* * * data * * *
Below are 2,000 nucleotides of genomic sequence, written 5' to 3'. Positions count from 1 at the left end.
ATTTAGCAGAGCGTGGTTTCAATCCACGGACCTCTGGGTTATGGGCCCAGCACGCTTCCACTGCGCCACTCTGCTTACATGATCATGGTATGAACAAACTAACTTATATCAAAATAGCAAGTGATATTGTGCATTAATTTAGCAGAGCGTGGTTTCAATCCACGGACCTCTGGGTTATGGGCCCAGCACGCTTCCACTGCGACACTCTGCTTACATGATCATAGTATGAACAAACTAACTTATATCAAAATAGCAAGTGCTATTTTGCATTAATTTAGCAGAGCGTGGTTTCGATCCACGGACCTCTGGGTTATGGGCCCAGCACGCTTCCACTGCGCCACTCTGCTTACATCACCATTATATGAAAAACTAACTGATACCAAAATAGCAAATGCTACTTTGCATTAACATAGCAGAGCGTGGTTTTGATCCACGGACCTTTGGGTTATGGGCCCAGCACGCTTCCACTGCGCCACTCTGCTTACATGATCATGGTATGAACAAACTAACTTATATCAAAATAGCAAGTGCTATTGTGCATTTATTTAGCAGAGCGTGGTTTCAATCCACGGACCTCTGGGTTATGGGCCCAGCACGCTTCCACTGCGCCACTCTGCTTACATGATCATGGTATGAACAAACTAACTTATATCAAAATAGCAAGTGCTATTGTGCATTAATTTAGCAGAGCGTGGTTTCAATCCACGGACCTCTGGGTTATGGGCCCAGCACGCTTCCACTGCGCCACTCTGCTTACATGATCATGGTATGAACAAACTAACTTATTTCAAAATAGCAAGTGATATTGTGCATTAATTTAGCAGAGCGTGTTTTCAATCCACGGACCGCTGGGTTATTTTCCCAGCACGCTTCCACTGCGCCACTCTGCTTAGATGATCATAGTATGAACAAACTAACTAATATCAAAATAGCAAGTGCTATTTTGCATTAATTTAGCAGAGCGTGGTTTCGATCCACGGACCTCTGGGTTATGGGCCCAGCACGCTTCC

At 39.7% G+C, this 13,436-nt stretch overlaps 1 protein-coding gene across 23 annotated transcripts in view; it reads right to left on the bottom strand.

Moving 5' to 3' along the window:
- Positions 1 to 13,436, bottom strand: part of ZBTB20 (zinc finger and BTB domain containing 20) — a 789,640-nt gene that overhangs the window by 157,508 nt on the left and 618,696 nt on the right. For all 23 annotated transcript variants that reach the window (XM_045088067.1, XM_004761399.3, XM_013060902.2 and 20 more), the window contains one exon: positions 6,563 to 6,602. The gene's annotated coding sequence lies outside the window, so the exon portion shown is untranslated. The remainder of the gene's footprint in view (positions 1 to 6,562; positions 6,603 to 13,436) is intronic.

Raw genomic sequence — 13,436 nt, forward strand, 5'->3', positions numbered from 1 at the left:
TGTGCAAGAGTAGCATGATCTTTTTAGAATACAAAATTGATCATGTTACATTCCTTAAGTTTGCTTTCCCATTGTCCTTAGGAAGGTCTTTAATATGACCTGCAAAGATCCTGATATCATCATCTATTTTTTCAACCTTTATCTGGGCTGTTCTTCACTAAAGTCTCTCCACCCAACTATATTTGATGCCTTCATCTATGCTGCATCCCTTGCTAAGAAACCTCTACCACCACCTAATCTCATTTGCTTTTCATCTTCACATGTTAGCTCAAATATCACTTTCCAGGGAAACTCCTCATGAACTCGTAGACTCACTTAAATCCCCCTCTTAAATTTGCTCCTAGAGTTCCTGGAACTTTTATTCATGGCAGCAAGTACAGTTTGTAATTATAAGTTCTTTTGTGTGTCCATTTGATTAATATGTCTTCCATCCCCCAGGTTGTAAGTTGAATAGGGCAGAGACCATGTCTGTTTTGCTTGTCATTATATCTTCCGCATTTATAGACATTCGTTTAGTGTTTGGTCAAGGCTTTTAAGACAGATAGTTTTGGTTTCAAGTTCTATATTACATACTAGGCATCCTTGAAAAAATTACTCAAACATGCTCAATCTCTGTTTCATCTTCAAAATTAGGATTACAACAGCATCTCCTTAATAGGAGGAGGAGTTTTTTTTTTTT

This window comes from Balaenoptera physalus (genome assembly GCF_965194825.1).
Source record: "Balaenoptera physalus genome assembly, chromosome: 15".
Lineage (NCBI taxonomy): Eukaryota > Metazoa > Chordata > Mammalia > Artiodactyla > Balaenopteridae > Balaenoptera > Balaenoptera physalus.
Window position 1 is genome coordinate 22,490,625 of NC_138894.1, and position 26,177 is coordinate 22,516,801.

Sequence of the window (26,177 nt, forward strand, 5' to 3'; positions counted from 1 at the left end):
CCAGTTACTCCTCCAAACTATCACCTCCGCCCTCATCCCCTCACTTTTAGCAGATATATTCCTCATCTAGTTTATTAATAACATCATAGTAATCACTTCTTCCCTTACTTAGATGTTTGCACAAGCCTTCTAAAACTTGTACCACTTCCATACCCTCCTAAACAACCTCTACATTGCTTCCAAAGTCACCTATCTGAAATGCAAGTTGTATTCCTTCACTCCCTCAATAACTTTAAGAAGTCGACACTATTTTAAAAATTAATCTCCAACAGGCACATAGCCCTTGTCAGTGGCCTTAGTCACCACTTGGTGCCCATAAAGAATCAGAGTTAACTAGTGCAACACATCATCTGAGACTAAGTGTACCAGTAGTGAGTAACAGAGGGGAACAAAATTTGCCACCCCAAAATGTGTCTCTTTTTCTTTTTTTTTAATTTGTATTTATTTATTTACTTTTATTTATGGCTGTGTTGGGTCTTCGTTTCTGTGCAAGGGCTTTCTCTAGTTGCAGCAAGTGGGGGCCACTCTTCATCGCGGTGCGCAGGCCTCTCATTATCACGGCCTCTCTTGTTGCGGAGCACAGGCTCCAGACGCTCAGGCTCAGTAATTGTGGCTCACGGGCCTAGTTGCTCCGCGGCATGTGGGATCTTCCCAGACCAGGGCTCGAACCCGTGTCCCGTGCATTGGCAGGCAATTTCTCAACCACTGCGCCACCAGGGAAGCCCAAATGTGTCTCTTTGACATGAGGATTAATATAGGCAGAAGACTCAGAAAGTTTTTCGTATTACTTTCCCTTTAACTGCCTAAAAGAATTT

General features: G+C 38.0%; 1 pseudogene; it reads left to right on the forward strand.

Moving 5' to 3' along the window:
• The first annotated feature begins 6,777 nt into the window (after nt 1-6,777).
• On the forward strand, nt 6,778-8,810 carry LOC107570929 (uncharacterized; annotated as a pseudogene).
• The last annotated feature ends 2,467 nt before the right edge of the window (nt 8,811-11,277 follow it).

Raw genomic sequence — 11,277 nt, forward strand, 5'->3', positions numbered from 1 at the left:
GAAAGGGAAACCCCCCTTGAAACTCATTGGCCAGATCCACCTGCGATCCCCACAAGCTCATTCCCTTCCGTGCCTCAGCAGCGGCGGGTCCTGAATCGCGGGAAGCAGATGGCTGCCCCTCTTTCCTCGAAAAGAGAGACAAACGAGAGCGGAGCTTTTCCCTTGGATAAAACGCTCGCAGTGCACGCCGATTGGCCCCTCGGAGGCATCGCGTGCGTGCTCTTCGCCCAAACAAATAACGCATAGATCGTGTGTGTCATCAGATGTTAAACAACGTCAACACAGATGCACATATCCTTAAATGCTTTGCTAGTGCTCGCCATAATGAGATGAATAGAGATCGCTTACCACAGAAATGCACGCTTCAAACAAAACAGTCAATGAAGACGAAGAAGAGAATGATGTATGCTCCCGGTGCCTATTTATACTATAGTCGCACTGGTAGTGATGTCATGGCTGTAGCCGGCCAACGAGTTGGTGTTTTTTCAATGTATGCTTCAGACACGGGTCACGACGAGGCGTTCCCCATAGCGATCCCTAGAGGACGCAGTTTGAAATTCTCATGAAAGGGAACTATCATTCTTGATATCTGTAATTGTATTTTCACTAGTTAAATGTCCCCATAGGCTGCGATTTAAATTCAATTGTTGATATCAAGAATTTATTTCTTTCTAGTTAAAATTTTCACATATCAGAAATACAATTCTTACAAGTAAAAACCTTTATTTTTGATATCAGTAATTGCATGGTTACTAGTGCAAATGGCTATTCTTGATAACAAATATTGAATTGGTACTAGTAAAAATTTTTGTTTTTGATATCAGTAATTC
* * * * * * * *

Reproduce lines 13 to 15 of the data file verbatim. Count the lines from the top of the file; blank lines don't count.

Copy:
CCAGTTACTCCTCCAAACTATCACCTCCGCCCTCATCCCCTCACTTTTAGCAGATATATTCCTCATCTAGTTTATTAATAACATCATAGTAATCACTTCTTCCCTTACTTAGATGTTTGCACAAGCCTTCTAAAACTTGTACCACTTCCATACCCTCCTAAACAACCTCTACATTGCTTCCAAAGTCACCTATCTGAAATGCAAGTTGTATTCCTTCACTCCCTCAATAACTTTAAGAAGTCGACACTATTTTAAAAATTAATCTCCAACAGGCACATAGCCCTTGTCAGTGGCCTTAGTCACCACTTGGTGCCCATAAAGAATCAGAGTTAACTAGTGCAACACATCATCTGAGACTAAGTGTACCAGTAGTGAGTAACAGAGGGGAACAAAATTTGCCACCCCAAAATGTGTCTCTTTTTCTTTTTTTTTAATTTGTATTTATTTATTTACTTTTATTTATGGCTGTGTTGGGTCTTCGTTTCTGTGCAAGGGCTTTCTCTAGTTGCAGCAAGTGGGGGCCACTCTTCATCGCGGTGCGCAGGCCTCTCATTATCACGGCCTCTCTTGTTGCGGAGCACAGGCTCCAGACGCTCAGGCTCAGTAATTGTGGCTCACGGGCCTAGTTGCTCCGCGGCATGTGGGATCTTCCCAGACCAGGGCTCGAACCCGTGTCCCGTGCATTGGCAGGCAATTTCTCAACCACTGCGCCACCAGGGAAGCCCAAATGTGTCTCTTTGACATGAGGATTAATATAGGCAGAAGACTCAGAAAGTTTTTCGTATTACTTTCCCTTTAACTGCCTAAAAGAATTT

General features: G+C 38.0%; 1 pseudogene; it reads left to right on the forward strand.

Moving 5' to 3' along the window: